God gives a promise and a plan.
He is able to do this for the entire world and all of the inhabitants therein, because he is both the creator and sustainer of all. He makes promises and plans.
He is able to make promises because he is sustaining all human activity.
He is able to make a plan because he is the creator. He is the chief architect of all that is—of everything and everyone who was, is, and will be in existence.
God is a promiser and planner.
He is the only perfect promiser and planner, but he is not limited to time and space. By nature he is ETERNAL, existing in a dimension that is not bound by the constraints of history and nature. He is able to SEE the past, present and future and he is able to KNOW the past, present and future, because he EXISTS simultaneously in the past, present and future.
The very words “past,” “present,” and “future” are completely foreign to the life of the triune God. They are words that we use from our limited, finite, human perspective. We experience these modes of time but God transcends them.
It is as if God lives in a helicopter overlooking a parade. We are stuck in the parade between the horses and the out-of-tune Junior high marching band. All we can see are the equestrian’s backsides in front of us and the band behind us. God can see all of it. He can see the very front of the parade and the tail end of the parade simultaneously.
He lives in a dimension that we cannot comprehend.
He lives in a dimension that makes him the most perfect promiser and planner. Nowhere is he plan better seen than in Romans 8:28-29:
[THE PROMISE] And we know that for those who love God all things work together for good, for those who are called according to his purpose. (ESV)
[THE PLAN] For those whom he foreknew he also predestined to be conformed to the image of his Son, in order that he might be the firstborn among many brothers. (ESV)
In thinking about the promise that “all things work together for the good,” I came across these lines from Charles Spurgeon’s sermon “The True Christian’s Blessedness.”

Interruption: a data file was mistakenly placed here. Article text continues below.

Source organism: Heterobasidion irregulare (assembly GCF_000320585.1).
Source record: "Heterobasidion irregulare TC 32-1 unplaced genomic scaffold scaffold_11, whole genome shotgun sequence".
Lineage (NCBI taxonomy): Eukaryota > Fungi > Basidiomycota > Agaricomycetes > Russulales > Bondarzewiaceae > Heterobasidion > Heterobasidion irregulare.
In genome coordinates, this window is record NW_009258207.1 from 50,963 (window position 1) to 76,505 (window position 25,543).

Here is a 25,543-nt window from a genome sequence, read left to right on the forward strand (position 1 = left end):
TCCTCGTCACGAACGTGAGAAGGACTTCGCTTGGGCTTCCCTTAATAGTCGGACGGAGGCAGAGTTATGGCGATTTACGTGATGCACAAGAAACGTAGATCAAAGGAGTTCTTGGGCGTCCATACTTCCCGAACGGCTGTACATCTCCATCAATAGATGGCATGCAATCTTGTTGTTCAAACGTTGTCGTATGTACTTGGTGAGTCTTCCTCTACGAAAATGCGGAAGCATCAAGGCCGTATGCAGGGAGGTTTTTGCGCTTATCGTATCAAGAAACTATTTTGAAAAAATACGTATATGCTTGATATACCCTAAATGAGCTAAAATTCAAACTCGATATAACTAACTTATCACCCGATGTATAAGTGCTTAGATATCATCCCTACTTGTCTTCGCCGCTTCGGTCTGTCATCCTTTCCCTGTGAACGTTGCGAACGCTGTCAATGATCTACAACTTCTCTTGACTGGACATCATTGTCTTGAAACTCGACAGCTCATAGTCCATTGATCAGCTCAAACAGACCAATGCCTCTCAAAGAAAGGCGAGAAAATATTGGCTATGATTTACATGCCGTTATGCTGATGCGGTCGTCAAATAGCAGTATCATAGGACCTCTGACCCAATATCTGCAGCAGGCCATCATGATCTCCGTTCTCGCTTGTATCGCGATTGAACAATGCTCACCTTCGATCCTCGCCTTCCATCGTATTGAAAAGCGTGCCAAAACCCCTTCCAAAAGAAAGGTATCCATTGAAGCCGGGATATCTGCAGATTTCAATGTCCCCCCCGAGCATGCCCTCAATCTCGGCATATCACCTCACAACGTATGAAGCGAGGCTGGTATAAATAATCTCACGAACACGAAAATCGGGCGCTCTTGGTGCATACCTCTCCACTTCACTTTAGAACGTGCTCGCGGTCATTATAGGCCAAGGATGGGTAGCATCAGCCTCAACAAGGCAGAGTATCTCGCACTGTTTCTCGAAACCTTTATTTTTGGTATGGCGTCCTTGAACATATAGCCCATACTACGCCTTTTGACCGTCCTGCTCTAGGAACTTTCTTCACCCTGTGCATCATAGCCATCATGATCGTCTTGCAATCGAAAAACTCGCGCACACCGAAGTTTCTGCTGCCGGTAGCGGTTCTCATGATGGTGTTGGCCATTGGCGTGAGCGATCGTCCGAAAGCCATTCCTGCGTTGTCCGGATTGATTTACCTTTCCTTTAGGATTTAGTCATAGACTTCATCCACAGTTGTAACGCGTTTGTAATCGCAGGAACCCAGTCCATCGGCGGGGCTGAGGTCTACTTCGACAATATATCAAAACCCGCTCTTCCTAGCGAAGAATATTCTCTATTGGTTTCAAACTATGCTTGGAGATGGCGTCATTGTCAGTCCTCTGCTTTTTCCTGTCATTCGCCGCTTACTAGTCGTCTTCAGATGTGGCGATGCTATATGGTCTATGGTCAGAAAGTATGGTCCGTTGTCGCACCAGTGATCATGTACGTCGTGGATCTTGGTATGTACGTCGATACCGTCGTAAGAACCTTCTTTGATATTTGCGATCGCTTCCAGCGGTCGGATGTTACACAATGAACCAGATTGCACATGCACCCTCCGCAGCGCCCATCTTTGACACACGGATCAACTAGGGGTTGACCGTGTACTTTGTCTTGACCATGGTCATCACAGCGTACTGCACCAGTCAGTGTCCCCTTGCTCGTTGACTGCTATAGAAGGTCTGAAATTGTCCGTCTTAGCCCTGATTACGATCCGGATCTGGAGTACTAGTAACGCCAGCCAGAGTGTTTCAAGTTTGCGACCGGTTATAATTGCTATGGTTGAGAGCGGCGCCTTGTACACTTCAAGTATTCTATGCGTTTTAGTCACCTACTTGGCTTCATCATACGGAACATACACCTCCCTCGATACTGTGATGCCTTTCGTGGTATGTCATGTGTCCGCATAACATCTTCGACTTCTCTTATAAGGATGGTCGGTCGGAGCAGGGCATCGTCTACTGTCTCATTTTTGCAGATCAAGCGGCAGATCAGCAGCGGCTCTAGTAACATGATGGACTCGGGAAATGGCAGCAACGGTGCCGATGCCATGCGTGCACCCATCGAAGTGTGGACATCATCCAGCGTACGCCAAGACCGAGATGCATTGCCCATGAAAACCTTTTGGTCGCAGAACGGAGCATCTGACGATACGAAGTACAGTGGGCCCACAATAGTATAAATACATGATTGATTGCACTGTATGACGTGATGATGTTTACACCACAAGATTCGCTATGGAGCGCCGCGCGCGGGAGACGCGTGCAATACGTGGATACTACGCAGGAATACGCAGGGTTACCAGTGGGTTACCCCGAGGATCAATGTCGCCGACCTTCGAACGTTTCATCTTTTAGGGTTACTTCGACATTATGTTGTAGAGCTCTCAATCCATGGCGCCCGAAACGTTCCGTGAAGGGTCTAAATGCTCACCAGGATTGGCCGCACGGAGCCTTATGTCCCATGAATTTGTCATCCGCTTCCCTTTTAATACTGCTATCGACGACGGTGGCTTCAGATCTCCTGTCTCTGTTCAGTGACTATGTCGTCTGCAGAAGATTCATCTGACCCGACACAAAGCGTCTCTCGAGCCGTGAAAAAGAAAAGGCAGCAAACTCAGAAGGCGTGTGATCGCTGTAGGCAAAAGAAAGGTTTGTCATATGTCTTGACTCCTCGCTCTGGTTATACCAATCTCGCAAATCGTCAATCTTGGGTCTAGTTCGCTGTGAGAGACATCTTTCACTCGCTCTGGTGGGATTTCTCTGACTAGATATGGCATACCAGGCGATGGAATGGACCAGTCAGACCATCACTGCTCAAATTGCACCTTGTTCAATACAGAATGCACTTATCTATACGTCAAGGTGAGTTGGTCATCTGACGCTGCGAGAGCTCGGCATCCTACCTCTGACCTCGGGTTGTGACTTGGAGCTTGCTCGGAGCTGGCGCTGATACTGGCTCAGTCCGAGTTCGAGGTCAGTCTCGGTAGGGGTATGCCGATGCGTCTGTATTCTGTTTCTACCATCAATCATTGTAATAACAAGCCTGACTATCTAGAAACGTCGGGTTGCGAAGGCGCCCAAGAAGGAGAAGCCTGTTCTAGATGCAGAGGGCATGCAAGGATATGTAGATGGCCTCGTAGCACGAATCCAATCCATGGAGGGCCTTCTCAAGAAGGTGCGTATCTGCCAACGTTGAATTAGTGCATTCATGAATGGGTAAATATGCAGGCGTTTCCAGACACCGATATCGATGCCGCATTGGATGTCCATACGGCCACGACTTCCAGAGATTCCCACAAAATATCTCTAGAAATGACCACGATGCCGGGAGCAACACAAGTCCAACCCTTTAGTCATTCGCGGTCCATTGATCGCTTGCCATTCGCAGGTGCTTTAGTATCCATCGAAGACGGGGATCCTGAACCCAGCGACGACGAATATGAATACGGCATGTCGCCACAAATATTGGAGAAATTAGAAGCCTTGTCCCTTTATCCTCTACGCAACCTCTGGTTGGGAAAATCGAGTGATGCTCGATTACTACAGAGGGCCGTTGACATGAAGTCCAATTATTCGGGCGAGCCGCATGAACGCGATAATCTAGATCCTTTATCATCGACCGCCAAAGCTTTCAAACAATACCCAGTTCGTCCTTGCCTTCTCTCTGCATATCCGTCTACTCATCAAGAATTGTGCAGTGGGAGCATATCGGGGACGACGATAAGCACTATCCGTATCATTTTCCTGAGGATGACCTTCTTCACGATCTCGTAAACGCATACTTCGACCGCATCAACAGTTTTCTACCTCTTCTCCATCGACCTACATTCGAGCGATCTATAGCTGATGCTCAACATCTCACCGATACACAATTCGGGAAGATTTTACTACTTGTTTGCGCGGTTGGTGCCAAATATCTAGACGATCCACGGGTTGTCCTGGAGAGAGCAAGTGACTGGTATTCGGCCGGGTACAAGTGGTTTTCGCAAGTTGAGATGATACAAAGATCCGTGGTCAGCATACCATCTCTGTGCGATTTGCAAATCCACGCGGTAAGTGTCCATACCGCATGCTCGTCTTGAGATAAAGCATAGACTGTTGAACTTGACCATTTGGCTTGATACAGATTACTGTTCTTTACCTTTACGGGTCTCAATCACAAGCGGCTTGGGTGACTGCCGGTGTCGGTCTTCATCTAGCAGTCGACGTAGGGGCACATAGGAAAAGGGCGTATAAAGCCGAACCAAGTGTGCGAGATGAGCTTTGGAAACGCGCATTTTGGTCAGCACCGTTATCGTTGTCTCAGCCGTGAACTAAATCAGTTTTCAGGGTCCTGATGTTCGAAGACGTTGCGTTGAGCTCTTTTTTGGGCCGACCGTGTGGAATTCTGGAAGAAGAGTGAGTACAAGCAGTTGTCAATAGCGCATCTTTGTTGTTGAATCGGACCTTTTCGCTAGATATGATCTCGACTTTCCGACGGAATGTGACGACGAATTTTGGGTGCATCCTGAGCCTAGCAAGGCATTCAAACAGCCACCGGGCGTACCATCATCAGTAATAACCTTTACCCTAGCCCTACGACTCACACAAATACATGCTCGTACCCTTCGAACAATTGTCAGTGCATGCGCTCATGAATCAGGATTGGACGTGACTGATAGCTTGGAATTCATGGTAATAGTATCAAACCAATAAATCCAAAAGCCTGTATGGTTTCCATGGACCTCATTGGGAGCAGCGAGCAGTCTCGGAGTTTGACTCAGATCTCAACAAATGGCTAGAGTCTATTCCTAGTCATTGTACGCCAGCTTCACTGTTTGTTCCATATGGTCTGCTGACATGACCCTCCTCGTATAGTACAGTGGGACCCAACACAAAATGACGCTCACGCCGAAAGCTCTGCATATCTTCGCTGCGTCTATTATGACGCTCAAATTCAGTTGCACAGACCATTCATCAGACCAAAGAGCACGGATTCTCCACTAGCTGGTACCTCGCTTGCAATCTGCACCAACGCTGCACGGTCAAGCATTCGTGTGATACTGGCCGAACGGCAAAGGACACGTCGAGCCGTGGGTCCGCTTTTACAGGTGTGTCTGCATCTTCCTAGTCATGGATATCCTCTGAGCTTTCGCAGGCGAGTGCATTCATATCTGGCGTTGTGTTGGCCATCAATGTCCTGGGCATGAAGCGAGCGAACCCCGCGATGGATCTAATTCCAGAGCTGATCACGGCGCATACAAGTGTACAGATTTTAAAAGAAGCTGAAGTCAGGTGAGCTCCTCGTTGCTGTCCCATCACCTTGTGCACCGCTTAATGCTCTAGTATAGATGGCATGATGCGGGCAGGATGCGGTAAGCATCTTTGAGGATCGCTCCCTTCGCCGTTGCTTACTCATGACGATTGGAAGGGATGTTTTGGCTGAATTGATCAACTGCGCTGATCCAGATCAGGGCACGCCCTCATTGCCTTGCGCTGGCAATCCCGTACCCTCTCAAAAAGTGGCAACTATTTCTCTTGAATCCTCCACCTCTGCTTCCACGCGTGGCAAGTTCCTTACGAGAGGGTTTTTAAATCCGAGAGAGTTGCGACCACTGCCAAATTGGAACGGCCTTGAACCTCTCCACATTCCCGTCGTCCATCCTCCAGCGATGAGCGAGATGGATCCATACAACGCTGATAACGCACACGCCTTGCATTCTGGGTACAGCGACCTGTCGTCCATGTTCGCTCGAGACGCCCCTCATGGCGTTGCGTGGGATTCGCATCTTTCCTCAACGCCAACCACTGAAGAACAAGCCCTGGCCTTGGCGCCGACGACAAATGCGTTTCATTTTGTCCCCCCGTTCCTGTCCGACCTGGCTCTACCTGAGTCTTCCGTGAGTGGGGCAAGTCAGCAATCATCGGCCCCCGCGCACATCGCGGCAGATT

He who said, “all things work together,” will soon prove to you that there is a harmony in the most discordant parts of your life. You shall find, when your biography is written, that the black page did but harmonize with the bright one—that the dark and cloudy day was but a glorious foil to set forth the brighter noon-tide of your joy. “All things work together.” There is never a clash in the world: men think so, but it never is so….
…We must understand the word “together,” also in another sense. “All things work together for good:” that is to say, none of them work separately. I remember an old divine using a very pithy and homely metaphor, which I shall borrow to-day. Said he, “All things work together for good; but perhaps, any one of those ‘all things’ might destroy us if taken alone….
Remember, it is not the one thing alone that is for your good; it is the one thing put with another thing, and that with a third, and that with a fourth, and all these mixed together, that work for your good…. Too much joy would intoxicate us, too much misery would drive us to despair: but the joy and the misery, the battle and the victory, the storm and the calm, all these compounded make that sacred elixir whereby God maketh all his people perfect through suffering, and leadeth them to ultimate happiness.
“The True Christian’s Blessedness” (Sermon #159)
Preached October 18, 1857
These are some of the thoughts swirling around in my head as I get ready for Sunday’s sermon. My sermon, tentatively titled “The Promise and the Plan,” is sermon #334 and will be preached May 6, 2007…if you were interested.